When an American uses the term “witch hunt,” a few inter-related referents come to mind.
The first of these is to the Salem, Massachusetts witch trials of the late 17th century, during which 20 were executed for suspected witchcraft, and, according to Smithsonian magazine, over 200 accused.
Even though the trials were later admitted to be in error and the families of the dead compensated, we still associate this moment in American history, and by association the term “witch hunt,” with state sanctioned persecution as a result of mass hysteria.
By the mid-20th century, Arthur Miller made use of this association in his play The Crucible, which recounts the Salem witch hunt as an allegory for the anti-communist paranoia spread by the House Un-American Activities Committee and the parallel activities of Senator Joseph McCarthy.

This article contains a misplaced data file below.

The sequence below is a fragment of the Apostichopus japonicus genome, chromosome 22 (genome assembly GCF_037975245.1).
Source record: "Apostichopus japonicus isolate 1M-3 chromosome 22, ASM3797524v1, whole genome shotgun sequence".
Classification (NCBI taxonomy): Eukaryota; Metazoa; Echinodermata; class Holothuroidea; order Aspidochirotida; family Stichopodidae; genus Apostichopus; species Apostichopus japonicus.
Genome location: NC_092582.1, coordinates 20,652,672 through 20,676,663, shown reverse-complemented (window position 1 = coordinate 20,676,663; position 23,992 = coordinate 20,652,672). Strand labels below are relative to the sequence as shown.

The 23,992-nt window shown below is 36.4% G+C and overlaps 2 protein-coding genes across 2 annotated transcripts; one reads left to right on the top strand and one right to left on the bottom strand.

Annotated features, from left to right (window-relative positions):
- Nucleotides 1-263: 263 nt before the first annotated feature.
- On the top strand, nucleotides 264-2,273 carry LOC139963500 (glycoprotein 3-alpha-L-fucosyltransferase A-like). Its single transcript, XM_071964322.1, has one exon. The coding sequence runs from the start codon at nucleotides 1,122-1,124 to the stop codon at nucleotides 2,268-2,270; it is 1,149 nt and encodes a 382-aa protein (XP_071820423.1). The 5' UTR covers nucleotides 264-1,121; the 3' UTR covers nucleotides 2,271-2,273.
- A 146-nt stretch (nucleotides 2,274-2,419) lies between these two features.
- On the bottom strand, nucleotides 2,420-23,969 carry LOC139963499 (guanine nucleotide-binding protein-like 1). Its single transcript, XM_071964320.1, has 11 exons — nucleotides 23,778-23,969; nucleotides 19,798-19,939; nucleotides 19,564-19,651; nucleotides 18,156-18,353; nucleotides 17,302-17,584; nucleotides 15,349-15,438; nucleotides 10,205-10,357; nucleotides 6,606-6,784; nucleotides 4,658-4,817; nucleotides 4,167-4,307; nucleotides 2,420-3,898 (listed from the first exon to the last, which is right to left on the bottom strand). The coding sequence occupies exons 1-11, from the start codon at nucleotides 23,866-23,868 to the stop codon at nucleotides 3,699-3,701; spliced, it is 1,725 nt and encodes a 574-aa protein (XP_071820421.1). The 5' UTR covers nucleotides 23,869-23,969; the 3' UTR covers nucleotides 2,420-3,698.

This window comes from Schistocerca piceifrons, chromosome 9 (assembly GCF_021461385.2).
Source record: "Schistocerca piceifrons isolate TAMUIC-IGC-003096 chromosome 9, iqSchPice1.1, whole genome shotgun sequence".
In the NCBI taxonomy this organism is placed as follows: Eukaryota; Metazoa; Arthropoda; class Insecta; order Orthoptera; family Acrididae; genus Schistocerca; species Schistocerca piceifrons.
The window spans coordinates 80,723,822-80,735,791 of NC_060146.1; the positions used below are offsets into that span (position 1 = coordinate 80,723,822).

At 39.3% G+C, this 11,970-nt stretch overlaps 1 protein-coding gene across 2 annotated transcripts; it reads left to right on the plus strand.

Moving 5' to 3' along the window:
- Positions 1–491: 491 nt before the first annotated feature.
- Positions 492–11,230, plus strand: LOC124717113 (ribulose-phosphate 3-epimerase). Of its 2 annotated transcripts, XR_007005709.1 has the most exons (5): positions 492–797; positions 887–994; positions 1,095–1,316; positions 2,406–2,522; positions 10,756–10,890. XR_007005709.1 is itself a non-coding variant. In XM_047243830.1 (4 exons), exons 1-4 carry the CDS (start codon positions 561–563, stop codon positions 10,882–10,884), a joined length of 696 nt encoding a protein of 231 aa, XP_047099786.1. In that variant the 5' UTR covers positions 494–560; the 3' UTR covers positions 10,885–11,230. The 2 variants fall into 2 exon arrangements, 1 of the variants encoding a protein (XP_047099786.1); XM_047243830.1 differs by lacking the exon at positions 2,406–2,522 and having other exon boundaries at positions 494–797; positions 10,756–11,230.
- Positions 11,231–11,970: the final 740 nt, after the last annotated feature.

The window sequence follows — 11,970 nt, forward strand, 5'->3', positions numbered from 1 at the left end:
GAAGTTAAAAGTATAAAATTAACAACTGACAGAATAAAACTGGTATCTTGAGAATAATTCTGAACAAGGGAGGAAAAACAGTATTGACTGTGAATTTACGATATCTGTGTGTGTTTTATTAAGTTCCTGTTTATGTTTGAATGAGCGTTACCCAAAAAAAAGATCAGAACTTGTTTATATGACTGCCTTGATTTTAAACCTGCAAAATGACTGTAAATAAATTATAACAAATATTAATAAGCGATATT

Since then, public figures have invoked the term “witch hunt” often when they want to claim their innocence and imply the irrationality of those who bring them under scrutiny.
And while the Red Scare of 60 years ago ruined the careers and reputations of many, unlike the Salem witch hunt, it led to no hangings, and no one was pressed to death under large stones.
Nor have public figures sustained permanent damage, physical or otherwise, after crying witch hunt since.
Miller’s allegory is apt and beautifully written, but its lesson, I’m afraid, has been lost in a slow rain of witch hunt hyperbole.